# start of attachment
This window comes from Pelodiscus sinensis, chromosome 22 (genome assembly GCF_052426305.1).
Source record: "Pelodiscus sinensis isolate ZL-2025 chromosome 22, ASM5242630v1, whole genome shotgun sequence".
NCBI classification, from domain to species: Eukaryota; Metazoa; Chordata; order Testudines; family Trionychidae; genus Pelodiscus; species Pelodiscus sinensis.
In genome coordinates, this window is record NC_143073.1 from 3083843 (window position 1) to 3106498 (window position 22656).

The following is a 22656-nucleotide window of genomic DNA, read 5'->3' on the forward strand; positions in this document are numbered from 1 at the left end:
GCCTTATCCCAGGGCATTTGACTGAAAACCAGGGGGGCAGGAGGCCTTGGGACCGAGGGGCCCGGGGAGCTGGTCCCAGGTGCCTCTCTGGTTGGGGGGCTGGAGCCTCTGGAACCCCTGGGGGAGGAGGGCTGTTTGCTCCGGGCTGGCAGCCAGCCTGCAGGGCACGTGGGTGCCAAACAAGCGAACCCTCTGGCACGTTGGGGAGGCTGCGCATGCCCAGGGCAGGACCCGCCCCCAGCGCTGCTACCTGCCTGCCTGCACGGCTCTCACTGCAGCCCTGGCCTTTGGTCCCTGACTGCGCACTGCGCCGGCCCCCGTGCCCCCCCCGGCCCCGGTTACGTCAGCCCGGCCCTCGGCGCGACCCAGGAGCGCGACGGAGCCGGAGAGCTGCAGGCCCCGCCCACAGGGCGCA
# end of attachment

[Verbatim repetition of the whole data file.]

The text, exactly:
This window comes from Pelodiscus sinensis, chromosome 22 (genome assembly GCF_052426305.1).
Source record: "Pelodiscus sinensis isolate ZL-2025 chromosome 22, ASM5242630v1, whole genome shotgun sequence".
NCBI classification, from domain to species: Eukaryota; Metazoa; Chordata; order Testudines; family Trionychidae; genus Pelodiscus; species Pelodiscus sinensis.
In genome coordinates, this window is record NC_143073.1 from 3083843 (window position 1) to 3106498 (window position 22656).

The following is a 22656-nucleotide window of genomic DNA, read 5'->3' on the forward strand; positions in this document are numbered from 1 at the left end:
GCCTTATCCCAGGGCATTTGACTGAAAACCAGGGGGGCAGGAGGCCTTGGGACCGAGGGGCCCGGGGAGCTGGTCCCAGGTGCCTCTCTGGTTGGGGGGCTGGAGCCTCTGGAACCCCTGGGGGAGGAGGGCTGTTTGCTCCGGGCTGGCAGCCAGCCTGCAGGGCACGTGGGTGCCAAACAAGCGAACCCTCTGGCACGTTGGGGAGGCTGCGCATGCCCAGGGCAGGACCCGCCCCCAGCGCTGCTACCTGCCTGCCTGCACGGCTCTCACTGCAGCCCTGGCCTTTGGTCCCTGACTGCGCACTGCGCCGGCCCCCGTGCCCCCCCCGGCCCCGGTTACGTCAGCCCGGCCCTCGGCGCGACCCAGGAGCGCGACGGAGCCGGAGAGCTGCAGGCCCCGCCCACAGGGCGCA